AMATS is our region’s transportation planning agency and they just released the most recent 3-year comparative crash data.
It looks like the region is running at a little over 18,000 crashes a year — including vehicle, bicycling and pedestrians.
We always hate to see Kent locations make the AMATS top 10 list for crash sites but there’s still some tricky spots where cars, bikes and pedestrians cross one another with sometimes unfortunate results.
We’ve got safety improvement projects either underway (Summit Street) or in planning (SR261, Main Street) for our worst offenders.
Here’s a link to the full report or you can read the summary of the AMATS findings below:
The good news for the Greater Akron area is that the number of traffic crashes on the region’s roadways and intersections decreased slightly between 2015 and 2016. The bad news for the region is that crashes and fatalities increased from 2014, according to the latest three-year crash report compiled by AMATS.
The report’s findings are based on the agency’s analysis of nearly 55,000 motor vehicle, bicycle and pedestrian-related crash records for the area’s roadway sections and intersections provided by the Ohio Department of Transportation (ODOT). High-crash locations identified in the report may be used by communities as a starting point when seeking federal Highway Safety Program funds through ODOT for safety improvement projects.
The agency’s 2014-2016 Crash Report shows that the number of area crashes surprisingly decreased by 231 from 18,589 in 2015 to 18,358 in 2016 – a drop of less than one percent. Crashes that resulted in an injury also decreased slightly during the same period – from 4,474 to 4,463. AMATS Transportation Improvement (TIP) Coordinator Dave Pulay suggests that the improving crash numbers may be due to various safety improvements – such as new left turn lanes, signals, roundabouts, and widenings – throughout the region. He cites Frost Road in Streetsboro, Summit Street in Kent, and 31st Street in Barberton as examples of recent safety projects which received AMATS-programmed funds.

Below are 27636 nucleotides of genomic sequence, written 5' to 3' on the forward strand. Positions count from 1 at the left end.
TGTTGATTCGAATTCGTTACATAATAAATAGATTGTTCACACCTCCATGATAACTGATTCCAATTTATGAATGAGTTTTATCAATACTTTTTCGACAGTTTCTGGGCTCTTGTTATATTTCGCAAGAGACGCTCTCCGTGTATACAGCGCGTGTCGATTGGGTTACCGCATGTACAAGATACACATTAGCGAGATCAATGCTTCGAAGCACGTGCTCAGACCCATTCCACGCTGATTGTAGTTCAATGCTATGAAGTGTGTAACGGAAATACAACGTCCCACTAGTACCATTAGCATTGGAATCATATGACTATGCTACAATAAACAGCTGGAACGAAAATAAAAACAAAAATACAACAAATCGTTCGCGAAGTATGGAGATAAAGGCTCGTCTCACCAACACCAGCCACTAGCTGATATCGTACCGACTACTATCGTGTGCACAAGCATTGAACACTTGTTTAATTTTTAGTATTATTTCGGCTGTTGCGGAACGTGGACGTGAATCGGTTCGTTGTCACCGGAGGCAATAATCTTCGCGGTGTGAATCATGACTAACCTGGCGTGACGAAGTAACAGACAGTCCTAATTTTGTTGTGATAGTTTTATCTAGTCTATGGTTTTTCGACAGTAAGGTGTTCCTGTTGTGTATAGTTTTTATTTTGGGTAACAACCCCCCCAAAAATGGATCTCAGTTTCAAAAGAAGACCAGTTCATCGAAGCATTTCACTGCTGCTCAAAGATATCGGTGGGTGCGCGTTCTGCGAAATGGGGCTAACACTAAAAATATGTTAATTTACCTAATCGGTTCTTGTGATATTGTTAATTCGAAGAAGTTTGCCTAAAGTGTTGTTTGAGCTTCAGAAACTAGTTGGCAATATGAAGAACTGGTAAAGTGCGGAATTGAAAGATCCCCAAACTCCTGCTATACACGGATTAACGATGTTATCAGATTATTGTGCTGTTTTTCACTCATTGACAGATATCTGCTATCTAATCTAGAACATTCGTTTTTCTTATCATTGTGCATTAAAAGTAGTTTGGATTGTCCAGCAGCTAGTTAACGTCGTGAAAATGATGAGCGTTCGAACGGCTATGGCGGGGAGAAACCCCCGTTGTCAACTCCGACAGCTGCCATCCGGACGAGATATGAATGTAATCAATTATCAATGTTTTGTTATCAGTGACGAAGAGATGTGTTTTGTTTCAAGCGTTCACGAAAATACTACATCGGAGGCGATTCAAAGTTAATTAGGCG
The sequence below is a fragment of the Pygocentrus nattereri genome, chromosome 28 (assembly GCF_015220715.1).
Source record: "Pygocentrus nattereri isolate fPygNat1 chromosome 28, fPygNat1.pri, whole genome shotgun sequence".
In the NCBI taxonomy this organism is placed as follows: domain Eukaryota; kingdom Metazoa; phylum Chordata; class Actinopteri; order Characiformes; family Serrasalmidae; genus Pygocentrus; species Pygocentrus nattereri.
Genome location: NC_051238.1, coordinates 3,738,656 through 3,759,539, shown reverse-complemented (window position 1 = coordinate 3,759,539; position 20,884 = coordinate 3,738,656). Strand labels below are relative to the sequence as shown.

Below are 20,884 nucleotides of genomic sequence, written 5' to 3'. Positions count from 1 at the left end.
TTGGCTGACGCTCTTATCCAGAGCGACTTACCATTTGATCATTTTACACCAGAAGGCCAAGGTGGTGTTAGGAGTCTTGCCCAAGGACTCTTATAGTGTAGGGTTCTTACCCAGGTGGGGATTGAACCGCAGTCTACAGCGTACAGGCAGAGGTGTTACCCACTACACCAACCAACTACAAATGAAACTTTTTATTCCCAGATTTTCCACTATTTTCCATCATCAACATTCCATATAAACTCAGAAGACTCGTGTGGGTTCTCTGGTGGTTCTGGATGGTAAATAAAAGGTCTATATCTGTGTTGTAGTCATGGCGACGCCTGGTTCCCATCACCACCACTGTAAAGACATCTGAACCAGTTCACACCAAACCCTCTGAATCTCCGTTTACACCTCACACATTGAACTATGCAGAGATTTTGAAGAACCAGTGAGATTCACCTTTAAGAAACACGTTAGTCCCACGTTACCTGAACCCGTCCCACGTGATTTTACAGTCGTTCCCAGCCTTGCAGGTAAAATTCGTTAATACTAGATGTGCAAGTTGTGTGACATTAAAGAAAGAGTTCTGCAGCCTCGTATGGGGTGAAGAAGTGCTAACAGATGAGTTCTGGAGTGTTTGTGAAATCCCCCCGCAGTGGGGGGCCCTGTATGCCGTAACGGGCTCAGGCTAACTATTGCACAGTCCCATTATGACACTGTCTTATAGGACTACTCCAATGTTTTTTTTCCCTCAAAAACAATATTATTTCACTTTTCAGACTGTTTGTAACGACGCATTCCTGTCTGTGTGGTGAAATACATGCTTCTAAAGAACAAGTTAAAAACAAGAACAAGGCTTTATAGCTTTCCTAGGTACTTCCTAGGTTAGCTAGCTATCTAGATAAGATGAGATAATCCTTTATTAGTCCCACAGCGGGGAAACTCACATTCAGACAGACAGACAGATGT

“We may see better totals in the coming years too. The Tallmadge Road/Interstate 76 Interchange in Brimfield, the Canton Road/US 224 intersection in Springfield Township, and Cleveland-Massillon Road in Fairlawn are all scheduled for various safety improvements in the near future,” Pulay adds.
Despite the improving crash totals, Greater Akron area fatalities increased every year of the report from 40 in 2014, to 47 in 2015, and 49 in 2016. “These increases are mirroring similar trends at the state and national levels,” Pulay observes. Safety experts are unsure as to why fatalities are increasing with some speculating that distracted and impaired driving due to drug abuse are contributing factors, according to Pulay. “Whatever the reasons, fatalities are on the upswing and that’s a real concern,” he adds.
For the 2014-2016 Crash Report, the agency identified 178 high-crash roadway sections and 310 high-crash intersections in the region. Not surprisingly, because Akron has the most roadway sections and intersections of any community in the region, the city also has the most locations listed for both high-crash categories. Among the findings of the 2014-2016 Crash Report are:
- Akron has 64 high-crash roadway sections followed by Cuyahoga Falls with 19 sections. Kent – the Portage County community with the most high-crash sections – is third with 17.
- Akron has 164 high-crash intersections followed by Cuyahoga Falls with 31 intersections. Kent – the Portage County community with the most high-crash intersections – is third with 18.
- The cities of Akron and Fairlawn each have three sections listed in the 10 highest scoring high-crash roadway sections in the Greater Akron area. Kent has two sections listed to be the Portage County community with the most sections in the top 10.
- Akron has six intersections listed in the 10 highest scoring high-crash intersections, the most of any community in the Greater Akron area. Streetsboro is second with two intersections listed.
- 2016 had 76 bicycle-related crashes, the lowest number since the agency began regularly tracking bicycle and pedestrian crashes in 2007. This downward trend began in 2013 when bicycle-related crashes peaked at 123.
- Out of 254 bicycle-related crashes for the three-year period, 205 or 81 percent, resulted in an injury and five resulted in a fatality.
- Sixty-six percent of bicycle-related crashes occurred at intersections. These crashes occur more in the summer and peak in September.
- Out of 501 pedestrian-related crashes for the three-year period, 428 or 85 percent, resulted in an injury and 16 in a fatality. Despite a one-year drop, from 179 crashes in 2015 to 168 crashes in 2016, there has been a general upward trend in pedestrian-related crashes from 122 in 2007.
- Pedestrian-related crashes occur throughout the year, but tend to increase in the fall and peak in October.